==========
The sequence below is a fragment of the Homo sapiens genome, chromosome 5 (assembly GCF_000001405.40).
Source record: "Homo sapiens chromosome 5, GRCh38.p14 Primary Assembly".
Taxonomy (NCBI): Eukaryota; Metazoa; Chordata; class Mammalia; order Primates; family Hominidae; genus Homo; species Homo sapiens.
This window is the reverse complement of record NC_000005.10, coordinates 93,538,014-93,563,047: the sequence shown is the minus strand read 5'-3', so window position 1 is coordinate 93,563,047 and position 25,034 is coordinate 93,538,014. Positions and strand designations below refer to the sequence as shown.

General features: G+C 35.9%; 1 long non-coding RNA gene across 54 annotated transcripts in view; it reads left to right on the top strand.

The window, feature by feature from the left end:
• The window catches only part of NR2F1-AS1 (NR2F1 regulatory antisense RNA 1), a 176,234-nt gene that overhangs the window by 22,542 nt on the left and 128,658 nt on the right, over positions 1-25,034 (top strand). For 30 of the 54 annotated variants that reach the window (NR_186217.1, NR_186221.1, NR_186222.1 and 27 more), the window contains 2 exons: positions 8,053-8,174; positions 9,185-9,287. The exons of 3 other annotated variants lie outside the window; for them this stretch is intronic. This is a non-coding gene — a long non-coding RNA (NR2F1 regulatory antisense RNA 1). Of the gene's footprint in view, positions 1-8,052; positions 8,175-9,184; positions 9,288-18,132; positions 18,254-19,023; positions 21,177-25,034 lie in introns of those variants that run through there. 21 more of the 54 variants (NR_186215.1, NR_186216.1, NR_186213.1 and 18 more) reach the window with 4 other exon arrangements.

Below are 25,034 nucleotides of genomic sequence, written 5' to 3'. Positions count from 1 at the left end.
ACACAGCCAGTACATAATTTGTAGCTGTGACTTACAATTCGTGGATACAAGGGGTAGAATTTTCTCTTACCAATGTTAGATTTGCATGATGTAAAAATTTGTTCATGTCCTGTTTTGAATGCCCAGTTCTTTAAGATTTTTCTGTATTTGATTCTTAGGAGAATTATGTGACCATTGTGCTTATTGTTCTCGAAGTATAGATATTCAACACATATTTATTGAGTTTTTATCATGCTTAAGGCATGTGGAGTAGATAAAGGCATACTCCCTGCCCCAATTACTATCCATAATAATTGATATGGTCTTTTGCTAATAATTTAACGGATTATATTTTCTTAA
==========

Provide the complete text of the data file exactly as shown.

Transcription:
The sequence below is a fragment of the Homo sapiens genome, chromosome 5 (assembly GCF_000001405.40).
Source record: "Homo sapiens chromosome 5, GRCh38.p14 Primary Assembly".
Taxonomy (NCBI): Eukaryota; Metazoa; Chordata; class Mammalia; order Primates; family Hominidae; genus Homo; species Homo sapiens.
This window is the reverse complement of record NC_000005.10, coordinates 93,538,014-93,563,047: the sequence shown is the minus strand read 5'-3', so window position 1 is coordinate 93,563,047 and position 25,034 is coordinate 93,538,014. Positions and strand designations below refer to the sequence as shown.

General features: G+C 35.9%; 1 long non-coding RNA gene across 54 annotated transcripts in view; it reads left to right on the top strand.

The window, feature by feature from the left end:
• The window catches only part of NR2F1-AS1 (NR2F1 regulatory antisense RNA 1), a 176,234-nt gene that overhangs the window by 22,542 nt on the left and 128,658 nt on the right, over positions 1-25,034 (top strand). For 30 of the 54 annotated variants that reach the window (NR_186217.1, NR_186221.1, NR_186222.1 and 27 more), the window contains 2 exons: positions 8,053-8,174; positions 9,185-9,287. The exons of 3 other annotated variants lie outside the window; for them this stretch is intronic. This is a non-coding gene — a long non-coding RNA (NR2F1 regulatory antisense RNA 1). Of the gene's footprint in view, positions 1-8,052; positions 8,175-9,184; positions 9,288-18,132; positions 18,254-19,023; positions 21,177-25,034 lie in introns of those variants that run through there. 21 more of the 54 variants (NR_186215.1, NR_186216.1, NR_186213.1 and 18 more) reach the window with 4 other exon arrangements.

Below are 25,034 nucleotides of genomic sequence, written 5' to 3'. Positions count from 1 at the left end.
ACACAGCCAGTACATAATTTGTAGCTGTGACTTACAATTCGTGGATACAAGGGGTAGAATTTTCTCTTACCAATGTTAGATTTGCATGATGTAAAAATTTGTTCATGTCCTGTTTTGAATGCCCAGTTCTTTAAGATTTTTCTGTATTTGATTCTTAGGAGAATTATGTGACCATTGTGCTTATTGTTCTCGAAGTATAGATATTCAACACATATTTATTGAGTTTTTATCATGCTTAAGGCATGTGGAGTAGATAAAGGCATACTCCCTGCCCCAATTACTATCCATAATAATTGATATGGTCTTTTGCTAATAATTTAACGGATTATATTTTCTTAA